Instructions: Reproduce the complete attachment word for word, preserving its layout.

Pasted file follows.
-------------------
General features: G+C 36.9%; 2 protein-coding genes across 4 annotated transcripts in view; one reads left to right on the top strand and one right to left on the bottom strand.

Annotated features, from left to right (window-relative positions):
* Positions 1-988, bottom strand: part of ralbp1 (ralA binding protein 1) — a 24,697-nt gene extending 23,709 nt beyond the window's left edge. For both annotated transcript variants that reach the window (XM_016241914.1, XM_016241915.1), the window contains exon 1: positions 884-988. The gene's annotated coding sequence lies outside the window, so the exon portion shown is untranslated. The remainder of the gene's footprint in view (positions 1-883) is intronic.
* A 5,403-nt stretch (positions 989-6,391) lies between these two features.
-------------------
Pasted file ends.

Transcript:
General features: G+C 36.9%; 2 protein-coding genes across 4 annotated transcripts in view; one reads left to right on the top strand and one right to left on the bottom strand.

Annotated features, from left to right (window-relative positions):
* Positions 1-988, bottom strand: part of ralbp1 (ralA binding protein 1) — a 24,697-nt gene extending 23,709 nt beyond the window's left edge. For both annotated transcript variants that reach the window (XM_016241914.1, XM_016241915.1), the window contains exon 1: positions 884-988. The gene's annotated coding sequence lies outside the window, so the exon portion shown is untranslated. The remainder of the gene's footprint in view (positions 1-883) is intronic.
* A 5,403-nt stretch (positions 989-6,391) lies between these two features.